Biblical Evidences

Bibliographical Evidence

One of the stories central to The Lost Scrolls is the reliability of the New Testament records. It’s a story not told that often in either the mainstream press, nor in modern academia, which seems hell-bent on discrediting the Bible at every turn. The following chart is compiled from numerous sources, chief among them Josh McDowell’s Evidence That Demands a Verdict, illustrating the difference between the manuscript evidence of the Bible and the manuscript evidence of other antiquarian writings.

Time  Span
of Copies
died 55 or 53 B.C.
1100 yrs
A.D. 61-113
A.D. 850
750 yrs
427-347 B.C.
A.D. 900
1200 yrs
4th Cent. B.C.
800 yrs
480-425 B.C.
A.D. 900
1300 yrs
A.D. 75-160
A.D. 950
800 yrs
460-400 B.C.
A.D. 900
1300 yrs
480-406 B.C.
A.D. 1100
1300 yrs
450-385 B.C.
A.D. 900
1200 yrs
100-44 B.C.
A.D. 900
1000 yrs
59 BC-AD 17
circa A.D.100
A.D. 1100
1000 yrs
384-322 B.C.
A.D. 1100
1400 yrs
496-406 B.C.
A.D. 1000
1400 yrs
Homer (Iliad)
900 B.C.
400 B.C.
500 yrs
1st Century (A.D. 50-100)
c. A.D. 130
<100 yrs

The 5,600 figure refers to Greek manuscripts, and does not take into account the vast array of Latin, Ethiopic, Slavic, Armenian, etc. manuscripts that are still extant. If these were included as well, the total number of manuscript copies and fragments of manuscripts is greater than 24,000!

Here are a pair of charts illustrating the differences between the age of ancient manuscripts, and the extant number of ancient manuscripts available today:

So you see, if we challenge the reliability of the New Testament manuscripts based on the notion that they’ve been corrupted over centuries of copying, we must allow all of classical antiquity to fall as well. And the simple fact is, we don’t have centuries as it is. We have decades, and we have thousands of manuscripts and fragments of manuscripts from which to compare and choose. Therefore, we can confidently assert that the New Testament we have today is a reliably accurate version of the original texts. But does this mean that what the authors wrote is true? For that, we must turn to…

Archaeological Evidence

It’s hard to know where to begin, if only because there is so much supporting evidence for the accuracy of the Bible–both the Old and the New Testaments. The noted Jewish archeologist Nelson Glueck put it this way:

It may be stated categorically that no archeological discovery has ever controverted a single biblical reference. Scores of archeological findings have been made which confirm in clear outline or in exact detail historical statements in the Bible. (Nelson Glueck, Rivers in the Desert, 1960, pg 31)

The Old Testament makes frequent references to a group of people called the Hittites.  But for years historians were never able to find any other references to the Hittites, so the Bible was called into question.  Then, in 1906 an archeological dig confirmed the existence of the Hittite Empire in Turkey.  Then they found its capital.  They even found 40 other cities that made up its empire.  The Biblical account was proven correct after all.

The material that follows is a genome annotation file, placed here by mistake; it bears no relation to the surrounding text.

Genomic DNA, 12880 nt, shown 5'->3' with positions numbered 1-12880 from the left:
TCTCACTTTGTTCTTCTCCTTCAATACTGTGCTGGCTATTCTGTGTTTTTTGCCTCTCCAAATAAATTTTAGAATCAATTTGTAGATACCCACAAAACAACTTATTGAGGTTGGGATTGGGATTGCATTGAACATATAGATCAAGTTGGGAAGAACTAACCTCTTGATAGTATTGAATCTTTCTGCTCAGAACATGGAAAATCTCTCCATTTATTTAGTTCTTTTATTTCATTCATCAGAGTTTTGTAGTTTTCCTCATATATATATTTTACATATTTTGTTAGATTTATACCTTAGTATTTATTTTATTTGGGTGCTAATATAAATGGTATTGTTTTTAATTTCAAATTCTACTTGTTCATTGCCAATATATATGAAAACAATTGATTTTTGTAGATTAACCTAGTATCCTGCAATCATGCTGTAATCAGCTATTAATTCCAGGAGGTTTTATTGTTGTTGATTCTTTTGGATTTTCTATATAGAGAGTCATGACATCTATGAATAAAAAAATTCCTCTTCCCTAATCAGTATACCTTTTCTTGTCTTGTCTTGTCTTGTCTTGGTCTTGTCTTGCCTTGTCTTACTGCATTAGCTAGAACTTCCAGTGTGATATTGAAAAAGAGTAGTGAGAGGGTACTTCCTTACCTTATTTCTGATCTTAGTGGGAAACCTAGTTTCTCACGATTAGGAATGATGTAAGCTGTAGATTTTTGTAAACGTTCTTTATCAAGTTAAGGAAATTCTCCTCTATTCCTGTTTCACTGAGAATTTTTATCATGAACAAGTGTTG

Another example. In Daniel 5, the Bible says a man named Belshazzar was king in Babylon.  But historians said that another man, Nabonidus, was king during this time. Then, in 1956, archaeologists unearthed three stones with an inscription.  The inscription stated that the king of Babylon, Nabonidus, had led his armies into battle far away, and so he temporarily installed his son, Belshazzar, on the throne until he returned.  This is the period of time Daniel was talking about.

Pontius Pilate was thought to be a myth as well, until 1961 when archaeologist Antonio Frova found an inscription which said, “Tiberium Pontius Pilate Prefect of Judea” while excavating Caesarea Maritima.

During the 1930 to 1936 excavations of Jericho, British archaeologist Dr. John Garstang said,

“As to the main fact, then, there remains no doubt: the walls fell outwards so completely that the attackers would be able to clamber up and over their ruins into the city. Why so unusual? Because walls of cities do not fall outwards, they fall inwards. And yet in Joshua 6:20 we read, ‘The wall fell down flat. Then the people went up into the city, every man straight before him, and they took the city.’ The walls were made to fall outward.”

In 1986, scholars identified an ancient seal belonging to Baruch, son of Neriah, a scribe who recorded the prophecies of Jeremiah (Jer. 45:11).

In 1990, Harvard researchers unearthed a silver-plated bronze calf figurine reminiscent of the huge golden calf mentioned in the book of Exodus.

In 1993, archaeologists uncovered a 9th century B.C. inscription at Tel Dan. The words carved into a chunk of basalt refer to the “House of David” and the “King of Israel.” And the Bible’s version of Israelite history after the reign of David’s son, Solomon, is also an historical fact because it is corroborated by independent account of Egyptian and Assyrian inscriptions.

I could go on, but since there are more than 25,000 archaeological discoveries which have only served to confirm the incredible accuracy of the Biblical text, I must pause. But the significance of these discoveries cannot be understated: if the Bible authors got so much right about history that has been confirmed archaeologically, why do we assume they got it wrong when it came to the miracles or teachings of Jesus, or of the resurrection itself? It is only sheer prejudice to do so.

What is more likely, especially if you apply Occam’s Razor, is that the Bible is accurate not only in the natural details it relates, but in the supernatural as well–therefore the question it poses is equally valid: will you accept the testimony and believe in Jesus for salvation, or will you refuse God’s gracious offer? The choice is yours.

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